Assessments Feed

Me vs. Me: The Battlefield of the Mind

Have you ever felt as if you weren't normal because you seemed to fight with yourself all the time? For instance, you might battle between making a quick decision and wanting more data. Or you may be the life of the party and then later wish you hadn't been so trusting when you divulged all of those funny stories about yourself.

Worry no more about having a split personality.

There is nothing wrong with you, you just have inner or "Me-Me" conflict.

I often see conflicting behavioral and/or motivational styles on my clients' assessments and experience plenty of my own inner conflict between goal achievement (tasks) and relationship building (people).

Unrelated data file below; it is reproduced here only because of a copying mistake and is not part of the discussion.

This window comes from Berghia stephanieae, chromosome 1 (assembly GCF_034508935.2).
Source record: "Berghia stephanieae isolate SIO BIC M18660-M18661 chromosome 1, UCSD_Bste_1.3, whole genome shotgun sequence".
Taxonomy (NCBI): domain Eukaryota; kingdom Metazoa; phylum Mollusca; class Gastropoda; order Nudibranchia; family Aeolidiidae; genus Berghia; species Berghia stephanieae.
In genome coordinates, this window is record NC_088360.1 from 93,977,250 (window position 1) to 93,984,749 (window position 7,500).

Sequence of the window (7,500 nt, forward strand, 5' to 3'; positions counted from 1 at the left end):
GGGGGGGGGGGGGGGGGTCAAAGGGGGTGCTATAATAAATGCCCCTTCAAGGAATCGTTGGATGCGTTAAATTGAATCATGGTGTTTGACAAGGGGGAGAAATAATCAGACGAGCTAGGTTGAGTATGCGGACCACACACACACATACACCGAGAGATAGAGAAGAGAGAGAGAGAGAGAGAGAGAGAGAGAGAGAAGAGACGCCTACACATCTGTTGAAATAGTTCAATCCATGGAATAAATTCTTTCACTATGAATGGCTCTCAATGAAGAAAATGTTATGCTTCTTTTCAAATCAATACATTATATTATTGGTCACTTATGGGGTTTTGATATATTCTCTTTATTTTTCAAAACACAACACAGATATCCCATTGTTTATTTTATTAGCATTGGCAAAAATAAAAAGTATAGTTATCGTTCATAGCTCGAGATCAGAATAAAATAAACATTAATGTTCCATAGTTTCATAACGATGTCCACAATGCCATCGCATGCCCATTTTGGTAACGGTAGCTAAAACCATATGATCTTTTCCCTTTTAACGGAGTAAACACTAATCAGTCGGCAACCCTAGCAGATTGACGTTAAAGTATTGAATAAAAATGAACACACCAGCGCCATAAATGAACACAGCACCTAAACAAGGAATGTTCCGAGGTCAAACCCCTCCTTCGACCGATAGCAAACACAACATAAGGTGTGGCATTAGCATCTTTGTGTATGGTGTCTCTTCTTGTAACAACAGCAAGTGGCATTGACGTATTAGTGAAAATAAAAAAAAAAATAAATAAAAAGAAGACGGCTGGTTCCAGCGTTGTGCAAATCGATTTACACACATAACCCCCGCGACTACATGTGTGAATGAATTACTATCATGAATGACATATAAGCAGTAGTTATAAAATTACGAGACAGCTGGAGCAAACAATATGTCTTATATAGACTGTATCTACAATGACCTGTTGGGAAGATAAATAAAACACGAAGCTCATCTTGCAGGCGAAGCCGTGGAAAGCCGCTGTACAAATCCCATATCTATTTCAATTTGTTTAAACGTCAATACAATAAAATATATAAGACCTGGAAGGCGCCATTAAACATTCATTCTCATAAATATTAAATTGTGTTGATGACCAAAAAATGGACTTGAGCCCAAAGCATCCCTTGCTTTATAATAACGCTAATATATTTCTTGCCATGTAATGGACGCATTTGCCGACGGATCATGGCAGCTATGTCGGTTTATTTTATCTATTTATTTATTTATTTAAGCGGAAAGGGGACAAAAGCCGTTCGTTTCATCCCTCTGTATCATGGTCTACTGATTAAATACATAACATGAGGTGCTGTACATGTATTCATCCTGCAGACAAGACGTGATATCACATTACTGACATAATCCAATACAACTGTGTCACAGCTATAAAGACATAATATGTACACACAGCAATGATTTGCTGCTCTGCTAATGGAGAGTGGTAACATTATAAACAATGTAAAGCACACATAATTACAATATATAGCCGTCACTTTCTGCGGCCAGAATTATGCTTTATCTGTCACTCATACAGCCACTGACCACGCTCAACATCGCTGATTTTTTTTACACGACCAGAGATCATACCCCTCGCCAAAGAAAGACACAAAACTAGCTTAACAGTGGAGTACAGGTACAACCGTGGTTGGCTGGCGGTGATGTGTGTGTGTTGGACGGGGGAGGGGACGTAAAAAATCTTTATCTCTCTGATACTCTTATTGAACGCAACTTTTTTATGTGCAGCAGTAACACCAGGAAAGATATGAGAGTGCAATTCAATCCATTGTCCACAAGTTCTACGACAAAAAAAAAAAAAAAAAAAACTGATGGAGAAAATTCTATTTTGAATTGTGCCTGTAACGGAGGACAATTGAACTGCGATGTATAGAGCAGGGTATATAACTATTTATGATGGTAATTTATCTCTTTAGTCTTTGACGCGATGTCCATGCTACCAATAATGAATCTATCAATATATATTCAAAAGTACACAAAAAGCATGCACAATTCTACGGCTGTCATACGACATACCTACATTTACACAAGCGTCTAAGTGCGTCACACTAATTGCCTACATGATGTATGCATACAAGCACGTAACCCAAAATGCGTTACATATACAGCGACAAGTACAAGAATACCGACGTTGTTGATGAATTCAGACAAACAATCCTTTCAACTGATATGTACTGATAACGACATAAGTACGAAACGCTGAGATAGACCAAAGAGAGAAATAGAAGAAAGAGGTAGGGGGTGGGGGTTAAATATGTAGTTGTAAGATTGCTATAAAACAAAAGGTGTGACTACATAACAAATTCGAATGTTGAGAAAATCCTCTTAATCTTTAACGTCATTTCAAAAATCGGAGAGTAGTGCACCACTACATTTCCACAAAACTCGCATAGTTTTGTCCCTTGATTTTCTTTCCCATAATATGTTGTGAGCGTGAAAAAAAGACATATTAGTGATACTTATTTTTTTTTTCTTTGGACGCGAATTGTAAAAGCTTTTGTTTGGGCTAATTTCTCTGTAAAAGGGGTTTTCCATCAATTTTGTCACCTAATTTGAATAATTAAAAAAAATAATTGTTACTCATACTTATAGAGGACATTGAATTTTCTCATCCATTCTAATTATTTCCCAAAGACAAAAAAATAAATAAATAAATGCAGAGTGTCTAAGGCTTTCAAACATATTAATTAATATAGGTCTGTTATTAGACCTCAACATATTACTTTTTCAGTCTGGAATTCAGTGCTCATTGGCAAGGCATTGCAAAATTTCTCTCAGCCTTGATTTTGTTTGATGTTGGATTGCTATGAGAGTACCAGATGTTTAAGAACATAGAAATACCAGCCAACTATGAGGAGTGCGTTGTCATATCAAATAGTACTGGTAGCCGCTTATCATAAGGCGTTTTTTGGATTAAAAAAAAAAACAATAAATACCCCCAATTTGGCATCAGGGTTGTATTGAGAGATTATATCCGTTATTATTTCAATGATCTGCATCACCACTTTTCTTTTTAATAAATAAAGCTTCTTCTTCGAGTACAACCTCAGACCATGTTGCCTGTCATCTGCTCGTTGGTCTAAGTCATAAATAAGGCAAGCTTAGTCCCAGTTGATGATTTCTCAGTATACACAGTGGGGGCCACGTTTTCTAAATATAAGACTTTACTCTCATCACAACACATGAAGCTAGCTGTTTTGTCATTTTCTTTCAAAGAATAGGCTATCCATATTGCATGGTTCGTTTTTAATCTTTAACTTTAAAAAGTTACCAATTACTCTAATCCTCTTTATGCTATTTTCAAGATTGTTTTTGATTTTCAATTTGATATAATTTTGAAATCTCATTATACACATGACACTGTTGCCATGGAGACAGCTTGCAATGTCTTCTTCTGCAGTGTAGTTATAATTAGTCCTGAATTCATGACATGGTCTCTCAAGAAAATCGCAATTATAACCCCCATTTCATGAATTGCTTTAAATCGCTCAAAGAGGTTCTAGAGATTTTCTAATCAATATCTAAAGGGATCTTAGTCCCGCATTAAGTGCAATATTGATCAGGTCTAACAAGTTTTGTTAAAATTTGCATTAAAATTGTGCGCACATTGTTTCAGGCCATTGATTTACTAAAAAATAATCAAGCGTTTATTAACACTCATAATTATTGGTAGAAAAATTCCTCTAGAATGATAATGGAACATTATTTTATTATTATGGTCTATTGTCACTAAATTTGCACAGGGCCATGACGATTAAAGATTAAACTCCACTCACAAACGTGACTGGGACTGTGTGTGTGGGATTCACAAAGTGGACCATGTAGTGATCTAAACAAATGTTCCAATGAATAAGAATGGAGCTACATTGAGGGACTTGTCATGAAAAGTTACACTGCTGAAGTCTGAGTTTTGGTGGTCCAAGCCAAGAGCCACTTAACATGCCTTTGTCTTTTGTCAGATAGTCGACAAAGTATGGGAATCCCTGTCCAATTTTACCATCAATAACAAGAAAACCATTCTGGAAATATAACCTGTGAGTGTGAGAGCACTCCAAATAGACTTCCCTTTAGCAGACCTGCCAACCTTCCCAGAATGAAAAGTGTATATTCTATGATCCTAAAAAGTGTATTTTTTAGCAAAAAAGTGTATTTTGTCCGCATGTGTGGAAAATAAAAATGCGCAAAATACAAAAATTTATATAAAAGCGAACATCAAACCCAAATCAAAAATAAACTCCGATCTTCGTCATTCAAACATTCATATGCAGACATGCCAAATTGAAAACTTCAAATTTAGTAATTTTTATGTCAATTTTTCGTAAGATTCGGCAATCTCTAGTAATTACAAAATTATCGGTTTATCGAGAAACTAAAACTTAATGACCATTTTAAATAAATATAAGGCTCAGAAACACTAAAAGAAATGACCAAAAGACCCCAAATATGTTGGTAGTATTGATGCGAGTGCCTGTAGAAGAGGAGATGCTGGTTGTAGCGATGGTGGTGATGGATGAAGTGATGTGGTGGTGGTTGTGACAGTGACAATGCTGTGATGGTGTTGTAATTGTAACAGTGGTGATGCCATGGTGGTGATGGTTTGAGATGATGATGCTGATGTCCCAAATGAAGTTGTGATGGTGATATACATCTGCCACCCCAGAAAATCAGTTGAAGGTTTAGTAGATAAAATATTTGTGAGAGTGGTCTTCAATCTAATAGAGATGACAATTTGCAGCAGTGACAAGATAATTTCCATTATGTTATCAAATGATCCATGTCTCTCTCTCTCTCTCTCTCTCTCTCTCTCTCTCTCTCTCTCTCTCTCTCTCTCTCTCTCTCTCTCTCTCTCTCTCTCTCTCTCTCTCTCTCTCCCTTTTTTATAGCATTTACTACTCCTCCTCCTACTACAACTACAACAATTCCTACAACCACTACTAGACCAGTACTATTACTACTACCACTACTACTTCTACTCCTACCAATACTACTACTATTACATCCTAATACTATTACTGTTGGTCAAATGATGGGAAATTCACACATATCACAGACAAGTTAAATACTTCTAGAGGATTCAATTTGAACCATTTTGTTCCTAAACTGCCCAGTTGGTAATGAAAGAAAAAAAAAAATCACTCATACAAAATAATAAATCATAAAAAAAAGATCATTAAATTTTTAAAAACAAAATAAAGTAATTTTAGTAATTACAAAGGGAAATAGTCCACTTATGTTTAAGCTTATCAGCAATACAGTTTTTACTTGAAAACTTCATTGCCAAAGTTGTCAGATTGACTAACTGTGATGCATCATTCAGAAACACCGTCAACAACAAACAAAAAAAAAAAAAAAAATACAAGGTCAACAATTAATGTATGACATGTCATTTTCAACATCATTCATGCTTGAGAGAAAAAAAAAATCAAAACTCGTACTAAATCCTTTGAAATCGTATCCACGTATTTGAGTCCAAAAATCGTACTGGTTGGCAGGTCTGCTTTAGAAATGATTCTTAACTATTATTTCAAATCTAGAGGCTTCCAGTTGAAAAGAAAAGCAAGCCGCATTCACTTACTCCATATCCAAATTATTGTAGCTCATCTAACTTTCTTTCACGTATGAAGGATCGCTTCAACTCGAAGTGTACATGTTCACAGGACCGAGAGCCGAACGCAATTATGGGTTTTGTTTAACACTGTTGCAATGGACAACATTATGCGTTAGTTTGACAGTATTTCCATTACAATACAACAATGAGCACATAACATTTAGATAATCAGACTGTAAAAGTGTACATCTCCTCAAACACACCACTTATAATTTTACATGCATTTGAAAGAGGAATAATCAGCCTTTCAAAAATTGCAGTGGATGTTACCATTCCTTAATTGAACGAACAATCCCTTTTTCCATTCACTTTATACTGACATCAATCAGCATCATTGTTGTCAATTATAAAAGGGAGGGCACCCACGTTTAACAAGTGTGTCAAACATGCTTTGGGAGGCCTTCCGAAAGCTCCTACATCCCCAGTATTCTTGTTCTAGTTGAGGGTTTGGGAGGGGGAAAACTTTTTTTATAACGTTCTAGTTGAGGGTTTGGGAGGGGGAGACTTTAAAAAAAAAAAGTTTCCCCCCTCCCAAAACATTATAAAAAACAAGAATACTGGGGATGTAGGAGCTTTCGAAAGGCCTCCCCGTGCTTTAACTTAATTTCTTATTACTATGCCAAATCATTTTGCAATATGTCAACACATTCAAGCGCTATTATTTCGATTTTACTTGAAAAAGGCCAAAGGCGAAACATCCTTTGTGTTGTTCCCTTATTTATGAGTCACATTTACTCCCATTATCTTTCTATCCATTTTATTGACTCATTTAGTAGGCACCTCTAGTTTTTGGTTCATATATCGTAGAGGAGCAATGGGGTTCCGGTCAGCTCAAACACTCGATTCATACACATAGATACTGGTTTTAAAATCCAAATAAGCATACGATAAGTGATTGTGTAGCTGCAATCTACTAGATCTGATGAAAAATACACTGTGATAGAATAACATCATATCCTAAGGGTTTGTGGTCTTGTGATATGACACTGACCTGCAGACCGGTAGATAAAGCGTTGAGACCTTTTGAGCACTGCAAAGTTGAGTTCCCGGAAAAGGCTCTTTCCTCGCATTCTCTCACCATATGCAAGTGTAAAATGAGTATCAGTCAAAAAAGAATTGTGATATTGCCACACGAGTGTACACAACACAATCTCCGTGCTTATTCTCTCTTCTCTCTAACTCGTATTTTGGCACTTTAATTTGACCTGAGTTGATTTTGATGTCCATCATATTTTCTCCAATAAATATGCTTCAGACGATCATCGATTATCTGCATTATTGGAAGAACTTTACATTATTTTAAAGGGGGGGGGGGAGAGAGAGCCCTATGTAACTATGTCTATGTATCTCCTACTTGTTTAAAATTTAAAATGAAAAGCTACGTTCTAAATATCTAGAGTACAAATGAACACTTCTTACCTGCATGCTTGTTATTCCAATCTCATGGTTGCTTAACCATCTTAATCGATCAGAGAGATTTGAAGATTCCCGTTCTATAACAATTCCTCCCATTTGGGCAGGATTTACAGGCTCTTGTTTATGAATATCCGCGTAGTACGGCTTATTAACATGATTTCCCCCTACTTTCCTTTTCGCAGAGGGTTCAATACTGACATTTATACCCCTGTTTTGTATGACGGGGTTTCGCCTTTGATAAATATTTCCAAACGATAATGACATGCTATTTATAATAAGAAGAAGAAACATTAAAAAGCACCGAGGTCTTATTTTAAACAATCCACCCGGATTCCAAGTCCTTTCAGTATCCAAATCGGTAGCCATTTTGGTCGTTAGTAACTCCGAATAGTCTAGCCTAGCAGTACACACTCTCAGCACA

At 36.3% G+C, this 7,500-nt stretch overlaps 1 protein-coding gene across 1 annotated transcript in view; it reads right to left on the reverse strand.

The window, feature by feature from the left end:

The good news for the mindful conflicted soul is that inner conflict makes it easier to see things from a variety of perspectives.

Embrace your inner conflict as a strength that helps you adapt easier than others!

When it comes to personalities, with or without inner conflict, the most important thing is knowing ourselves inside and out so we can adapt our behavior when necessary to obtain the best outcomes. Self-knowledge is power, especially in the heat of the battle of life.

How well do you know your instinctive behavioral patterns? What are you doing with that knowledge to leverage who you are, where you are? Leave a comment below and let us know what you think.


If you want to learn more, a complimentary consultation might benefit either you or your team. What are you waiting for? Click the link below to schedule your consultation today.

https://my.timedriver.com/FYFYS


Making a Change? Assess, Then Act